Reduction in capital resources, both human and physical from the attack itself.

An induced higher level of uncertainty in the market as corporations and individuals adapt to the possibility of warning-less terrorist attack.

The diversion of resources from productive economic to security-focused activities such as surveillance.

Terrorism tends to negatively affect specific industries such as tourism and travel (Abadie and Gardeazabal 1).

While these effects of terrorism are significant and real, they are nonetheless generally localized and generally short-term in duration. As soon as it is destroyed, new capital will be mustered to replace what was lost. Uncertainty fades as the time between terrorist attacks lengthens and routines re-emerge. Interest in heightened security will never be as high as immediately after the attacks, and even highly affected industries will eventually recover. These four effects cannot account for global economic effects that might occur as a result of terrorism. In fact, it is difficult to understand how a terrorist attack could have a global economic impact at all. The September 11th attacks on the U.S., one of the most significant terrorist events, only reduced the nation's productive assets by0.06% (Abadie and Gardeazabal 1). In other words, the terrorism's effects in that event on the U.S. productive resources were so low that we should barely be able to record an effect on the U.S. economy over the long-term, let alone an economic impact on the global economy.

In addition, other analysis has suggested three levels of impact of the September 11th terrorist attacks on the global economy. First, there was, naturally, the direct and primary damage that impacted the economy, much in the same way that any isolated natural disaster might impact the economy. Hurricane Katrina was devastating for the regional Gulf Coast economy; in this sense, the September 11th attacks were equally damaging to the economic health of the area directly hit by the attacks. Second, we can factor in the heightened perception socially, economically, and politically. This heightened perception will translate into higher spending on security vs. economic growth and more caution in producer and consumer behavior to account for the potential next attack. Finally, and this applies specifically to the case of the September 11th attacks, we must accept that those attacks instigated the U.S. global war on terrorism. This political and military machine has cost the U.S. economy hundreds of billions of dollars over the last six years and spawned a war in Afghanistan and one in Iraq (Nanto 2-3). All told, these economic impacts have drastically altered the U.S. economy, most notably in the case of increased spending on the war on terrorism.

The economic aftershocks of the September 11th terrorist attacks were, to some degree then, felt immediately. Foreign equity markets, tourism and travel industries, and consumers' attitudes were all affected almost immediately (Nanto 3). But these immediate effects don't necessarily speak to long-term impacts on the global economy. Yet despite these relatively conventional conclusions, there seems to be every indication that there was a tangible economic impact that stretched beyond the borders of the U.S. As an example, before the September 11th attacks, the total amount of FDI into the U.S. stood at 15.8% of the total Gross Fixed Capital Formation for the country. However, after the attacks, in 2003, the percent of FDI was a measly 1.5% (Abadie and Gardeazabal 2). True, there could have been other economic factors at work in this situation, but a reduction in FDI by a factor of 10 is a significant change in only two years. Since FDI is, by its own definition, foreign in origin, then it is reasonable to conclude that the September 11th terrorist attacks had an effect on the global economy. This dramatic change in FDI over such a short span of time indicates that the September 11th terrorist attacks were a significant contributing factor in changes in the global economy.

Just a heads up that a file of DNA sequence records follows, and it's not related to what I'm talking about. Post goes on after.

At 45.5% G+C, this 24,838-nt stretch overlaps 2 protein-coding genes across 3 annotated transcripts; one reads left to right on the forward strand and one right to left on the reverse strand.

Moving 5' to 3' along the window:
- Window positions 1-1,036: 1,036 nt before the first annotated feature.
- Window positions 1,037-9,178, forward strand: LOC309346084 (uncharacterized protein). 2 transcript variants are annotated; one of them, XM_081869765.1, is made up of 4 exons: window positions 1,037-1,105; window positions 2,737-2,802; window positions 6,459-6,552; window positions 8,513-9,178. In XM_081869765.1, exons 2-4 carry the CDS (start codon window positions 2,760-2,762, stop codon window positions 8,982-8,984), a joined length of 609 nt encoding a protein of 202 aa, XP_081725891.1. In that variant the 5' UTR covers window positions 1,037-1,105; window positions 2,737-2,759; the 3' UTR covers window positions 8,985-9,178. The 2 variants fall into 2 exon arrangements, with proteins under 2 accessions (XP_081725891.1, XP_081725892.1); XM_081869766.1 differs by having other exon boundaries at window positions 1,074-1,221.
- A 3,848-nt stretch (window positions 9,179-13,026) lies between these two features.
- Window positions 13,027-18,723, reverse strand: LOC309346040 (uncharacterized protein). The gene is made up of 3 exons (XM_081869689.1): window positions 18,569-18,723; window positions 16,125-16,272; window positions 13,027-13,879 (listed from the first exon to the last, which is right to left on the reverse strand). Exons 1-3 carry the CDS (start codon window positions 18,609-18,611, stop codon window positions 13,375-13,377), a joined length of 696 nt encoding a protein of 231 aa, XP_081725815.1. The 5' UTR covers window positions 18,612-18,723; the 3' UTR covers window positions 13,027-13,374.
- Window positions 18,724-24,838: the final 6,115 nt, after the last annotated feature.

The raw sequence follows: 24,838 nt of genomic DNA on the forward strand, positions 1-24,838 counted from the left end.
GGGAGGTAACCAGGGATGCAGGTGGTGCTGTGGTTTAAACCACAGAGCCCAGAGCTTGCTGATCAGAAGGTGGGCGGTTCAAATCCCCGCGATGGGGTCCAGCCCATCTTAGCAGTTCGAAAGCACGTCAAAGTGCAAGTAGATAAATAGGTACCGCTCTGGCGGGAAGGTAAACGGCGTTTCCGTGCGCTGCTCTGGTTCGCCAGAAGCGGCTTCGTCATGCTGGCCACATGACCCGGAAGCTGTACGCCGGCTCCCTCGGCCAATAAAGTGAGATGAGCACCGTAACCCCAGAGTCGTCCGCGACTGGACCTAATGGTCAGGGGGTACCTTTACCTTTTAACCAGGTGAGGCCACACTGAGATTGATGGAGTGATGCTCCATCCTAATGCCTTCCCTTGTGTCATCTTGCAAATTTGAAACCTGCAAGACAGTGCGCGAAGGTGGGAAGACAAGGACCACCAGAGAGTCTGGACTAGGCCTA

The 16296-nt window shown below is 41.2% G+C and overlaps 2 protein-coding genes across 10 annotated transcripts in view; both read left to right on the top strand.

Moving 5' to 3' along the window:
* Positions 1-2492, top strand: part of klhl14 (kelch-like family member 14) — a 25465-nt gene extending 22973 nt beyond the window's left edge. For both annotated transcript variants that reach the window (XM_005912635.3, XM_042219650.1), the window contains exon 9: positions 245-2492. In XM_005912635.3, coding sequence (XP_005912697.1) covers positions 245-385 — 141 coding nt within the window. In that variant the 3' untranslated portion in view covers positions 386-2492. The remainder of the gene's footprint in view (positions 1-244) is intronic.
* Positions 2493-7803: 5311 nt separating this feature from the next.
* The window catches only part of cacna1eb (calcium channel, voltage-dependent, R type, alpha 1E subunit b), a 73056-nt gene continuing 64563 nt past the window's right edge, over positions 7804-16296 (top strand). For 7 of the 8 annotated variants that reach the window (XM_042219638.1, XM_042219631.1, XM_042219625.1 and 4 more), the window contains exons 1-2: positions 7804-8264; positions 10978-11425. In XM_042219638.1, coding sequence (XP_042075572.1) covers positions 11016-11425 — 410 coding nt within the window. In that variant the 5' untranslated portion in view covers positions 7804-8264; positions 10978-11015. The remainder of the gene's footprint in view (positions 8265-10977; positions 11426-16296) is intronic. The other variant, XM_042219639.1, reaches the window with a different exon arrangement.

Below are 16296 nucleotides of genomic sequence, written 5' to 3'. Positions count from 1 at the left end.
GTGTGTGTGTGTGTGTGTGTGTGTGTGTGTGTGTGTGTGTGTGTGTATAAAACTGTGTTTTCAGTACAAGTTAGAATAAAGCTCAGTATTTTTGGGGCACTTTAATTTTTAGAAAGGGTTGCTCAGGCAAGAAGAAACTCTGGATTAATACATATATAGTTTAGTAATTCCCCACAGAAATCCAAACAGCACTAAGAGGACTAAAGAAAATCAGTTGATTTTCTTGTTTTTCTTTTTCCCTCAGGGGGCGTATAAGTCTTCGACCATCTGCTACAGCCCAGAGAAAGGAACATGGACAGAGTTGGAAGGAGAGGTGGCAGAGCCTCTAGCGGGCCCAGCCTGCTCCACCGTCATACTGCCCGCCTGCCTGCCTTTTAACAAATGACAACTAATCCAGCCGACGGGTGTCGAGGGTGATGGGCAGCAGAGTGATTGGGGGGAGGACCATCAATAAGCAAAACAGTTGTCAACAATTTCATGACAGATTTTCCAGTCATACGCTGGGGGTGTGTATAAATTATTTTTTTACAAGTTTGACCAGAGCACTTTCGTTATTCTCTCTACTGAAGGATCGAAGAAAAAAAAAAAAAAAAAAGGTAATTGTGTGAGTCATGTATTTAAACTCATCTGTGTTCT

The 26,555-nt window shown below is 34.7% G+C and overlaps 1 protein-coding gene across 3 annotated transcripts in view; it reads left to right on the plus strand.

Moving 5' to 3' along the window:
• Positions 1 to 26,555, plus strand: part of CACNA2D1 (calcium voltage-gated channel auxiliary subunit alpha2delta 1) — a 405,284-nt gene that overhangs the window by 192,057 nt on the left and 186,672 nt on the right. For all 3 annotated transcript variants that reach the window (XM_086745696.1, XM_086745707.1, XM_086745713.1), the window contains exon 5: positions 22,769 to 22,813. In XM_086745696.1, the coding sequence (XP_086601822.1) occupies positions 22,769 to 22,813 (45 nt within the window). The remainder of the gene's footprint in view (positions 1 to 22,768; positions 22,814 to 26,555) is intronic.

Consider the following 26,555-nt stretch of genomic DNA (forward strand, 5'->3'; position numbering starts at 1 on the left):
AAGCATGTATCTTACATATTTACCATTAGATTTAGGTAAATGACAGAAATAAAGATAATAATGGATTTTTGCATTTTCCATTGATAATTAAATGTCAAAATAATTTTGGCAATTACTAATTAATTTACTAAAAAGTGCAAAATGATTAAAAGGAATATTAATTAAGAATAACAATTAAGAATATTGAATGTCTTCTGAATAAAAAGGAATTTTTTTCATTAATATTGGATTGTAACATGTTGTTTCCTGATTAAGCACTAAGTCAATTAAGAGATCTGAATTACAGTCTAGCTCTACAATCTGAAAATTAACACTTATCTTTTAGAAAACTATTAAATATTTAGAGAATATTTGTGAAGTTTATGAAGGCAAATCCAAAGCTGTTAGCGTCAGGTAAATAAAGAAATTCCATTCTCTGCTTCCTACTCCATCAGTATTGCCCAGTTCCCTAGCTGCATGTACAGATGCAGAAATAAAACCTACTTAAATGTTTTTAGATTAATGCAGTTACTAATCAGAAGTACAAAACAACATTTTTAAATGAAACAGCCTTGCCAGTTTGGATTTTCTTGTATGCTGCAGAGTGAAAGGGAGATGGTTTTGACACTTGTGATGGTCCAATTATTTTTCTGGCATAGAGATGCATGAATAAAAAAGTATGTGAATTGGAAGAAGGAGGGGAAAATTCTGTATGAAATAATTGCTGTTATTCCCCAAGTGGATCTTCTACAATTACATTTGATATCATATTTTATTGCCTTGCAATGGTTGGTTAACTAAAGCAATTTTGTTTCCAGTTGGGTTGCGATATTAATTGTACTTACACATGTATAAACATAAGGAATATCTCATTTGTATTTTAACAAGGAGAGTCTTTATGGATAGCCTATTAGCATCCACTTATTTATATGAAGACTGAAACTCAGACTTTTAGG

In fact, these findings seem to be consistent with general economic principles that we can assume operate at the level of an open, integrated global economy. Namely, capital in all its forms will naturally be shifted from high-risk areas to low risk areas of the world (Abadie and Gardeazabal 2). Consider that most economies operate on basic market principles: maximize profits while minimizing costs. The perceived threat of terrorist attacks will naturally then suggest that costs may be higher for investing capital in regions of the world that have persistent terrorism problems or that have recently been the target of terrorism. The end result would be the shifting of capital -- people, goods,… [END OF PREVIEW]